Fred Hughes: “How Corbyn visit laid bare Labour divisions” – Fred Hughes



It’s close on four years since Jeremy Corbyn, as the new leader of the Labour Party, addressed a rally from the top of the Fire Brigade Union’s battle bus in Hanley’s Upper Market Square, to proclaim his view of a nation based on fairness and equality.

Since he became leader 12 months earlier, the party’s membership had increased hugely through left-wing activism. Rallies like this resulted in Labour increasing its share of the vote in the election of 2017 to 40 per cent, with a 9.6 per cent swing and a gain of 30 seats.

This election surely was proof that a move to social democracy was in the air, even enabling the Liberal Democrats to gain four seats. And had the momentum been maintained, it was conceivable that Labour was on course to win an ensuing election.

Electoral analysis shows that since 2010, the UK electorate was looking for a government with more inclusive policies.

And in the run-up to the 2017 election, Labour’s activists went to town to highlight a socialist answer to the public’s disenchantment with disorganised leadership.

But things started to go wrong with promises of ‘getting Brexit done’ matching the re-emergence of active nationalism. Labour was so deeply involved in internecine rivalry, that it failed to recognise the dark clouds gathering its former working-class heartlands.

Worse still, the party’s struggles were being fought publicly, enabling hand-rubbing opponents to exploit its insecurities. There is no doubt, voters were left confused.

It’s important to understand that while Labour remains a grassroots party, it is no longer a workers’ party. This was illustrated in the election of 1997, won by Labour’s ability to manage a socialist version of open capitalism.

By socio-political definition, Great Britain is a capitalist state. Simply put, generations since the 17th century have grown to rely on capitalism for progressive direction whereby wealth and investment have been the basis for success in the concentration of prosperity and economic power.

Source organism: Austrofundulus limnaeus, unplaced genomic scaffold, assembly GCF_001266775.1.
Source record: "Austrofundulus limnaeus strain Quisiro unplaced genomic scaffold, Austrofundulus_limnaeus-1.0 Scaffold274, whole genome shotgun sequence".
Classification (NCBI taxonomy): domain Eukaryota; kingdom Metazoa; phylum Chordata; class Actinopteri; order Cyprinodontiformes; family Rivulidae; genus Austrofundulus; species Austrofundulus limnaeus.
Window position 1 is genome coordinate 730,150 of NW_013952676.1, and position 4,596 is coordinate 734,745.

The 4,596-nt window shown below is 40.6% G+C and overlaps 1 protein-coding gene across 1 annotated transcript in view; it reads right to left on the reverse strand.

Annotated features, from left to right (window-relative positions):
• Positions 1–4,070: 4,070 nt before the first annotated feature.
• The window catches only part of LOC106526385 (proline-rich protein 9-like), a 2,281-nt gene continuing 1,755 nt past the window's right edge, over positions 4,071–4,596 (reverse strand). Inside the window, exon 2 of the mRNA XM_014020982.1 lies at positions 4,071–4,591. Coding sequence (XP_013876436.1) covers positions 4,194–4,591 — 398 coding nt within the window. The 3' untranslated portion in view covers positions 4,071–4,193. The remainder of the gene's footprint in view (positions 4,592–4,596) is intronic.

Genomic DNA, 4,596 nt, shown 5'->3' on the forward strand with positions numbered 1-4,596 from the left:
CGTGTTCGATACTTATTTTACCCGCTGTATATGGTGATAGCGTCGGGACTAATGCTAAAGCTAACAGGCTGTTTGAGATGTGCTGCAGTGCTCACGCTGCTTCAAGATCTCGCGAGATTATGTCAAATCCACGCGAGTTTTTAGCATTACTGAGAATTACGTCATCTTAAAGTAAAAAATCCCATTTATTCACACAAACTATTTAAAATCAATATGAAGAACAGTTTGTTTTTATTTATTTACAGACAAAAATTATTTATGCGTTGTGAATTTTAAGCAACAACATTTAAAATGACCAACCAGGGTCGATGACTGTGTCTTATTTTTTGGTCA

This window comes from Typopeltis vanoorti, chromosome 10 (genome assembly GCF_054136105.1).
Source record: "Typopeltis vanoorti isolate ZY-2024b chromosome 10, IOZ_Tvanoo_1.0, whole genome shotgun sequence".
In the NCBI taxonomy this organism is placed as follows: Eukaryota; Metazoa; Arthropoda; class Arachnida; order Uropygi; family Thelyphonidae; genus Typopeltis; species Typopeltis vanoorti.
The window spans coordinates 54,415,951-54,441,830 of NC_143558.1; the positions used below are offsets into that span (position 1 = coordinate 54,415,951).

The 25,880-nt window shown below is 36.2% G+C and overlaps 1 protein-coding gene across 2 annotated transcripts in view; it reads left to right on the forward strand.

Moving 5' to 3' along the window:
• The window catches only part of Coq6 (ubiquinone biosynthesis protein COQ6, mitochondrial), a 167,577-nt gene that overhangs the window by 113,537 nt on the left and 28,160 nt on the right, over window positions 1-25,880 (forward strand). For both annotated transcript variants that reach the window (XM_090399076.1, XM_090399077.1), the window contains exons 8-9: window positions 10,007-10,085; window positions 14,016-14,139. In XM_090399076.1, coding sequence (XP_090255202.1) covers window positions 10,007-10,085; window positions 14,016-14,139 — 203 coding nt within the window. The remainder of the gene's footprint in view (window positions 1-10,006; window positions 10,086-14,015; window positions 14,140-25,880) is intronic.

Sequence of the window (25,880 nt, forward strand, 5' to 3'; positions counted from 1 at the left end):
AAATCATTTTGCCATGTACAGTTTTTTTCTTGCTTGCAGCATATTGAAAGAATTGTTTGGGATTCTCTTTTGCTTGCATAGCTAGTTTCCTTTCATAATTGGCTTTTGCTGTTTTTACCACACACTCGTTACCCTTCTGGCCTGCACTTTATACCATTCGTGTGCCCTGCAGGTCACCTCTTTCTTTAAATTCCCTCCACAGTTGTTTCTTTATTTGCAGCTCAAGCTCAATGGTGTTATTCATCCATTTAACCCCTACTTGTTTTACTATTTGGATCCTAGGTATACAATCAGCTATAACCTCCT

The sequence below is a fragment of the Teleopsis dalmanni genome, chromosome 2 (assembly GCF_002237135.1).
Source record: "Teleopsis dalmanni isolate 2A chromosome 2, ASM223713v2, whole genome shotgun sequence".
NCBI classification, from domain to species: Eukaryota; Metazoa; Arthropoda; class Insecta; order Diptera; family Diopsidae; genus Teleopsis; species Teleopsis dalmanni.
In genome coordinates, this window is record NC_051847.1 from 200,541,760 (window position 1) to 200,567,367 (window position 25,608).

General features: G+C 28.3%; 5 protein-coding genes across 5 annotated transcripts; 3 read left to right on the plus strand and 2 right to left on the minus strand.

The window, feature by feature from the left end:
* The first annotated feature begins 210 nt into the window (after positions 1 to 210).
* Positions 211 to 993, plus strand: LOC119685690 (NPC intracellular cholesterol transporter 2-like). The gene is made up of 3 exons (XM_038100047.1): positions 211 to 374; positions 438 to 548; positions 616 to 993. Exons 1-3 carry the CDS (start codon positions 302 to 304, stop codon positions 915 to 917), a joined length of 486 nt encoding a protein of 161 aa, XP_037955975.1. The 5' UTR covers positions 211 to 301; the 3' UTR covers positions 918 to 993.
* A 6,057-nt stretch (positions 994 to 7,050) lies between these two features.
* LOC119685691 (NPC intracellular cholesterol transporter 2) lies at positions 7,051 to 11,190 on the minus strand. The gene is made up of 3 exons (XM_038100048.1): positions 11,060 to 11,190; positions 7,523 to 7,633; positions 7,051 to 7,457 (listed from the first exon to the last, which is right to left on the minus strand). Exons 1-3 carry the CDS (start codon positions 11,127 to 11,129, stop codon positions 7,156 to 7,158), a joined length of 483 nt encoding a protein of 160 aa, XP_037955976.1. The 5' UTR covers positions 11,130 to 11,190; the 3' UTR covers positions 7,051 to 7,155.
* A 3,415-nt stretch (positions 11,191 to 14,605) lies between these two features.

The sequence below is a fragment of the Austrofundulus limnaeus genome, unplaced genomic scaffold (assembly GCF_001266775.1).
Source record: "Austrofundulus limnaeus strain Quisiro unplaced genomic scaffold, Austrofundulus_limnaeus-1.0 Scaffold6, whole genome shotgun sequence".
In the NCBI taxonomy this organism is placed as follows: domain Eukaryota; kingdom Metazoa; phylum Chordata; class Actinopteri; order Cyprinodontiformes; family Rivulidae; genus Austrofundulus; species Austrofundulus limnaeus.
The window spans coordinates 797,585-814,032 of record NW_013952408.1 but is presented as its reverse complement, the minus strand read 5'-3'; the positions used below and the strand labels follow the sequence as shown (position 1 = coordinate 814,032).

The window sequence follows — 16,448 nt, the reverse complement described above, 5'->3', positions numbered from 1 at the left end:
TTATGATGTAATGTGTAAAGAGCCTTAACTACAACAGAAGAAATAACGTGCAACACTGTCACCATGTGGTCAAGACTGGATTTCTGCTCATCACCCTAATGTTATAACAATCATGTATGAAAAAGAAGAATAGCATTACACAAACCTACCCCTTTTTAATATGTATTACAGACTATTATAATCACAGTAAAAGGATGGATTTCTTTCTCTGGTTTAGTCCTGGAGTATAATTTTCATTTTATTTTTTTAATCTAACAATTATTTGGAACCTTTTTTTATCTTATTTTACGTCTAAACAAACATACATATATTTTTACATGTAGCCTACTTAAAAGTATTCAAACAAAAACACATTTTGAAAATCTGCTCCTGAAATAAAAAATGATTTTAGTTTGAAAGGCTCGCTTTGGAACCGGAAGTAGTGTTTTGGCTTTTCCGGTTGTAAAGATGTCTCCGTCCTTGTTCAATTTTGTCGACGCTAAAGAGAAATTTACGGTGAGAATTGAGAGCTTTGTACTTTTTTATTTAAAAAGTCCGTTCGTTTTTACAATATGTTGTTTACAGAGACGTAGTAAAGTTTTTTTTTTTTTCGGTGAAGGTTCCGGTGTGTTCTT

Labour, as a proportionate collective advocate, found its place through trade union activism. And while time has naturally changed its strategy, activism endured as Labour’s principal expressive tool. But in these times, it is in interest groups where activism shows its strength. And this makes it increasingly difficult to see it working for modern socialism.

Nonetheless, Labour’s comprehensive defeat in the 2019 election meant the end for Corbyn’s policies, and party activism. For as many that joined a proactive movement, the same have since left.

And with a new leader, Keir Starmer, it may also mean the end of what we traditionally understand to be the party’s exclusive ownership of left-wing ideology.

But back to that September lunchtime in front of Hanley’s ‘blue clock’ before a crowd of several hundred, Corbyn wasn’t talking solely to his activists.

He instinctively spoke to the general public. And many stopped to listen, absorbing his message of inclusion, rights for the disadvantaged, for the young in education, and the elderly in care, for opportunity in employment and for community integration.

One of the organisers was Ruth Rosenau, then a city councillor, standing out in the absence of Labour’s council leaders and its three MPs.

This was the marker that clearly showed Labour’s split, between those that banked on modernised traditionalism, and those that bared the pulse of nowness!

There was a bit of a noise on Facebook last week when Ruth told non-activists to ‘get out of the way of activists’ like herself, who are fighting universal battles.

Having a personal high regard for this departed Labour Party member and community representative, I’m certain she will continue along the path she set for herself when, for Labour, she achieved much for society’s disadvantaged.

And it leaves the question – is Labour an electable party? Is it better with or without its active energy? Or will it remain, as it currently appears to most people, a slightly more radical version of Conservatism?





Source link

Leave a Reply

Your email address will not be published. Required fields are marked *